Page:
Academic journal article The International Journal of Behavioral Consultation and Therapy

Social Learning Theory: Toward a Unified Approach of Pediatric Procedural Pain

Academic journal article The International Journal of Behavioral Consultation and Therapy

Social Learning Theory: Toward a Unified Approach of Pediatric Procedural Pain

Article excerpt

Introduction

Medical, sometimes painful, procedures such as dental care, blood tests, immunizations, and others are ubiquitous experiences. In childhood, procedural pain emerges from common injections or more invasive procedures, such as IVs, that are needed to treat life-threatening illnesses, such as cancer. Pain is a social experience that emerges from both personal history and social context (Craig & Pillai Riddel, 2003). Management of procedural pain in childhood is important because children's perception of pain is influenced by their early pain experiences that can impact their future response to painful events or procedures (Blount, Piira, & Cohen, 2003; Taddio, Katz, Ilersich, & Koren, 1995). Unfortunately, despite the considerable research in the past two decades, pediatric pain is often underestimated and under-treated (Craig & Pillai Riddell) and dissemination of interventions to reduce pediatric pain continues to be lacking (Blount et al., 2003). Consequently, understanding the development and maintaining factors, as well as the interventions that assist these children is imperative.

Social learning theory is one perspective from which pediatric procedural pain can be understood. A great deal of the literature examining this model has been conducted with chronic pain patients (Levy, Langer, & Whitehead, 2007). Though some have discussed the social learning contributions to procedural pain (e.g., Chambers, Craig & Bennett, 2002), an examination of the social learning implications across the etiology and treatment of pediatric pain has not occurred. Social learning theory provides a model for understanding the development, maintenance and effective treatments of pediatric procedural pain. The goal of this paper is to examine these contributions of social learning theory to our current understanding of pediatric procedural pain.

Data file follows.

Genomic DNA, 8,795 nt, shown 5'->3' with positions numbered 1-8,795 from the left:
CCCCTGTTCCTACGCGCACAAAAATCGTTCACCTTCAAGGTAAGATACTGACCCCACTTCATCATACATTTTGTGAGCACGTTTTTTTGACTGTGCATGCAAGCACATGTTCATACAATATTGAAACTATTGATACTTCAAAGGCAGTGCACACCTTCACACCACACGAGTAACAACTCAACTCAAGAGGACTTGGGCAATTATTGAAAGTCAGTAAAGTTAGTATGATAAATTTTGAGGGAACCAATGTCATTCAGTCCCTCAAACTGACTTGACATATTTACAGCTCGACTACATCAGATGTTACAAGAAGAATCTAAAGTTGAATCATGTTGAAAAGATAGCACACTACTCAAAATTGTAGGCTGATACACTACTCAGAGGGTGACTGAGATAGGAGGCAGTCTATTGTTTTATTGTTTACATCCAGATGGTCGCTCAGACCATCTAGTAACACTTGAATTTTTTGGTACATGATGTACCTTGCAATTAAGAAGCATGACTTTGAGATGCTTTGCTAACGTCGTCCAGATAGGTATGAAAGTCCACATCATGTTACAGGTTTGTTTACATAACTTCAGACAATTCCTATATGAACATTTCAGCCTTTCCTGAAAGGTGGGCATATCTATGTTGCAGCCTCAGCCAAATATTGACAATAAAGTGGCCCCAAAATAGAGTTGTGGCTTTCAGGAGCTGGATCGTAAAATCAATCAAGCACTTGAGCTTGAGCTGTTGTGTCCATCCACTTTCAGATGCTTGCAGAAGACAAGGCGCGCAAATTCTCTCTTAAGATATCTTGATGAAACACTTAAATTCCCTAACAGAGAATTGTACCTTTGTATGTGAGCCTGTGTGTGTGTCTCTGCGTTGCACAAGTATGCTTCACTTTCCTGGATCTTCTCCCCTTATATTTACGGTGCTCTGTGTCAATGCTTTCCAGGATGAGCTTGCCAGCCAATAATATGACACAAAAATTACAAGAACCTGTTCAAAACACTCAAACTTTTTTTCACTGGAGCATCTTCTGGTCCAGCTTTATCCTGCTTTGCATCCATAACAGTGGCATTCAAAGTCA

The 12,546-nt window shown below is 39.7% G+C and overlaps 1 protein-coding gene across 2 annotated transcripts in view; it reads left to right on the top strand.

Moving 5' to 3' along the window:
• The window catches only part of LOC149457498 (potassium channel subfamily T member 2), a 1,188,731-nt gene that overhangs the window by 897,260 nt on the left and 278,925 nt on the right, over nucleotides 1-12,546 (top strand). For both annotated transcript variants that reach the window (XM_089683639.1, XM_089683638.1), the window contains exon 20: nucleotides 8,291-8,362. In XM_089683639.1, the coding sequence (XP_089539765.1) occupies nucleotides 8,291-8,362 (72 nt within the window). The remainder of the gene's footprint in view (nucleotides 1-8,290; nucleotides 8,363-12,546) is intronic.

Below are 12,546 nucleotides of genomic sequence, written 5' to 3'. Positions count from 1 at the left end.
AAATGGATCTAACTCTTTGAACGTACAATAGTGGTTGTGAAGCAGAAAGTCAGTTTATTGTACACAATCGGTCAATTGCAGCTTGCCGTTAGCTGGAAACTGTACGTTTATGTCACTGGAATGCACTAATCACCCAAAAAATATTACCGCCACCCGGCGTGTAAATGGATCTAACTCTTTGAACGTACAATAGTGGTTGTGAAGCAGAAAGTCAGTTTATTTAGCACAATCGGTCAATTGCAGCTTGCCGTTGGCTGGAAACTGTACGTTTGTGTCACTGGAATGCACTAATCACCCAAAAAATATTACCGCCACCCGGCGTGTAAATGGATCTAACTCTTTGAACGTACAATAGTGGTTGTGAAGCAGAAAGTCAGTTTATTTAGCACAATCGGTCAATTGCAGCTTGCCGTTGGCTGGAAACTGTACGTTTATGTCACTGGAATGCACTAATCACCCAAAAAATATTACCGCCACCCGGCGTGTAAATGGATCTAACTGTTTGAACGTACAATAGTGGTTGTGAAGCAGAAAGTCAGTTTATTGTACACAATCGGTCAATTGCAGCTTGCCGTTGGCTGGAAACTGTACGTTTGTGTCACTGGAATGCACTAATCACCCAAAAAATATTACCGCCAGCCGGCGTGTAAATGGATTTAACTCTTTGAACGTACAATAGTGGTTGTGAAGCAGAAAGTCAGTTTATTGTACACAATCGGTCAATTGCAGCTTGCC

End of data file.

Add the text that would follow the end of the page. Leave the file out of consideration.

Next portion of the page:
Key Concepts from Social Learning Theory

Self-efficacy is a key mechanism for understanding pain; pain perception is mediated via perceived self-efficacy of one's ability to manage the pain (Bandura, 1997). According to Bandura (1977b; 1997), self-efficacy is the primary cognitive mechanism that facilitates action. The ability of individuals to believe in their own effectiveness determines how well they will cope with difficult situations. Bandura states "Perceived self-efficacy not only reduces anticipatory fears and inhibits but, through expectations of eventual success it affects coping efforts once they are initiated (Bandura, 1977a, p. 80)." Expectations about one's personal efficacy are based on four sources of experience including performance accomplishments, vicarious experience, verbal persuasion, and emotional arousal, each with its own valance that results from behavioral enactment. Performance accomplishments are the most reliable source of efficacy expectations. These accomplishments are the most influential because they provide the most authentic evidence that one can succeed. Participant modeling is one mode that enhances procedural accomplishments and is one of the most influential tools for raising self-efficacy beliefs. Modeling of threatening activities or joint performance with therapists can reduce the fear of an aversive activity (Bandura, 1977a, 1977b). Of the sources of self efficacy, verbal persuasion, often enacted through suggestion or exhoration, is a weaker source of self efficacy because of its low reliance on behavioral enactment.

Procedural pain is especially amenable to a social learning perspective because of the role that anticipatory anxiety and avoidance plays in the pain and distress responses. From a social learning perspective, avoidant or distress behaviors (often seen in procedural pain) are viewed as disruptions in perceived inefficacy in coping that facilitates anticipatory anxiety and avoidant behavior (Bandura, 1986). According to this view, children avoid medical procedures or display anticipatory anxiety because they believe that they will be unable to manage difficult parts of the procedure. …

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